This article is from the CD-Recordable FAQ, by Andy McFadden (firstname.lastname@example.org) with numerous contributions by others.
A commonly posed question from the newsgroups: "what software can do
bit-for-bit copies?" The expectation is software that can make an exact
copy of the original.
There isn't any. If this seems counter-intuitive, bear in mind that discs
hold digital data on an analog medium. While "bits" may be what you read
from the drive, at some point those bits have to be stored as marks or
indentations on a piece of polycarbonate.
The "low-level" modes, such as "raw DAO-96", are actually pretty high
level. By the time you've got 2352-byte sectors and 96-bits of subcode
channel data, the drive has converted optical reflections to an analog
signal, converted the analog signal to digital bits, combined individual
bits into 24-byte frames, applied error correction, and assembled the
frames into the data you see. When you're writing a sector, all that
stuff happens on the way out, too, and there's no way for CD recording
software to control it.
What's more, there are copy protection features, such as *physically* damaged
blocks, that a recorder isn't generally capable of writing. Other tricks,
such as out-of-specification track lengths, can't be duplicated by most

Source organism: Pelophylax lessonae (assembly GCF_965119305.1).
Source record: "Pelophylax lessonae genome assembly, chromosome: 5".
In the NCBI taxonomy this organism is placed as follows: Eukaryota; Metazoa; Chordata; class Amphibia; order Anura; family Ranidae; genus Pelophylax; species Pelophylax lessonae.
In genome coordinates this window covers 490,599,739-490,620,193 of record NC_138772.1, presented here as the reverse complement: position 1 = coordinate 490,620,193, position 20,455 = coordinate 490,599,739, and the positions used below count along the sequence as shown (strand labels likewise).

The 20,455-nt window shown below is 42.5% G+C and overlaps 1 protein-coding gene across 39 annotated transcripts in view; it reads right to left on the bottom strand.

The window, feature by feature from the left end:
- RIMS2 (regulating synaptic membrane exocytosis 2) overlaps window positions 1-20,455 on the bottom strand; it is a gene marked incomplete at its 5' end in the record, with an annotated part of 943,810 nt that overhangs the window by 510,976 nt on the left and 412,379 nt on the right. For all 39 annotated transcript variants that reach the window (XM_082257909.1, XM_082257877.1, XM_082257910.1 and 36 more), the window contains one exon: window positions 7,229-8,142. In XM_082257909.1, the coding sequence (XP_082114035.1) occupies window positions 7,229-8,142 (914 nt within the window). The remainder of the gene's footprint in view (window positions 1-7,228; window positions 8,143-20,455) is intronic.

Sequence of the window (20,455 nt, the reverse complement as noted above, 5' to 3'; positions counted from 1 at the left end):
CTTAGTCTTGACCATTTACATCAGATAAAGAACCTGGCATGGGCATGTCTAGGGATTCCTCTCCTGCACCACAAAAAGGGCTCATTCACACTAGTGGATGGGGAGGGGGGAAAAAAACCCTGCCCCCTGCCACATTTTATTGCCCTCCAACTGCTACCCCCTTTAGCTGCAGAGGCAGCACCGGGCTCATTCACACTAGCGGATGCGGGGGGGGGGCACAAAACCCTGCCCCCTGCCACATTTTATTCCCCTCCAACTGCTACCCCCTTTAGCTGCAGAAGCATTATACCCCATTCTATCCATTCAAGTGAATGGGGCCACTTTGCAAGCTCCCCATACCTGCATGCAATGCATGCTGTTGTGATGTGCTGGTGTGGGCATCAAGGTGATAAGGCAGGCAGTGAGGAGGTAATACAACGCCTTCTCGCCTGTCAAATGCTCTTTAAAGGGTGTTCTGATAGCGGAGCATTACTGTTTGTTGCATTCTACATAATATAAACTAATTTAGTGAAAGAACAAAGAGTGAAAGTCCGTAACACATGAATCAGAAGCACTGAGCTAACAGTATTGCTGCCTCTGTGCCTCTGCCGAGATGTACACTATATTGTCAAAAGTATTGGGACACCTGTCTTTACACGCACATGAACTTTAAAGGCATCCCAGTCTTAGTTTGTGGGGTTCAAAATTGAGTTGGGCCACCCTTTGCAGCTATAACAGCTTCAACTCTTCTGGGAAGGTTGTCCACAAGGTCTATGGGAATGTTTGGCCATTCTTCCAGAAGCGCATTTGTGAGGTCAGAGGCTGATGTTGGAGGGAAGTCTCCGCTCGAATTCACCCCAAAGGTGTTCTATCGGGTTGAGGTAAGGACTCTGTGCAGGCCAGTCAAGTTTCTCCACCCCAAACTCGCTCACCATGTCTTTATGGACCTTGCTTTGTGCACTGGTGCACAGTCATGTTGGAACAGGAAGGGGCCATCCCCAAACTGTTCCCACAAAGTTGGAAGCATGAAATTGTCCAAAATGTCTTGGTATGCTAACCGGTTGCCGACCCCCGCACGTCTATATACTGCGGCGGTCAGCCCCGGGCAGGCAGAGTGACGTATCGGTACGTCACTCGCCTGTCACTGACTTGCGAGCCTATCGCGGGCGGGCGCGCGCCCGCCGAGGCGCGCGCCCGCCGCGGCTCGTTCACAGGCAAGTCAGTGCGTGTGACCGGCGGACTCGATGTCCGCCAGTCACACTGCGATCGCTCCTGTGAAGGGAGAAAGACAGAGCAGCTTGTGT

CD recorders because the firmware refuses to write them.
Making an exact copy of a disc would require reading and writing the
basic analog signal. In a sense, this is what CD pressing plants do when
they create CDs from a glass master. It's just not possible with the CD
recorders we have today.
Because of these limitations, you have to read a sector of data as a sector
of data, not as a collection of frames scattered over half the circumference
of the disc. The best you can do currently is "raw DAO-96" (section (3-51)),
which reads the subcode data along with the raw sector data.
Bear in mind that CD-ROM drives and CD recorders were designed for people
who want to read and write data, not decipher arcane standards documents
and perform their own error correction. Creating exact one-off copies was
not a major consideration of the original design.
In general, however, you don't *need* a "bit-perfect" duplicate of the
original. If what you're copying is a simple MODE-1 CD-ROM, you can make
an "identical" copy by reading the sectors off the original and writing
them to a duplicate. For most situations this is good enough: you have
copied the bits that matter.
Most copy-protected discs can be copied with more advanced software.
Because the copy protection has to use the same CD-ROM interface that
the copy software does, it's hard to create copy protection schemes
that can't at least be detected.
See also sections (2-4), (2-43), (3-1-1), (3-18), (3-39), and (6-1-49).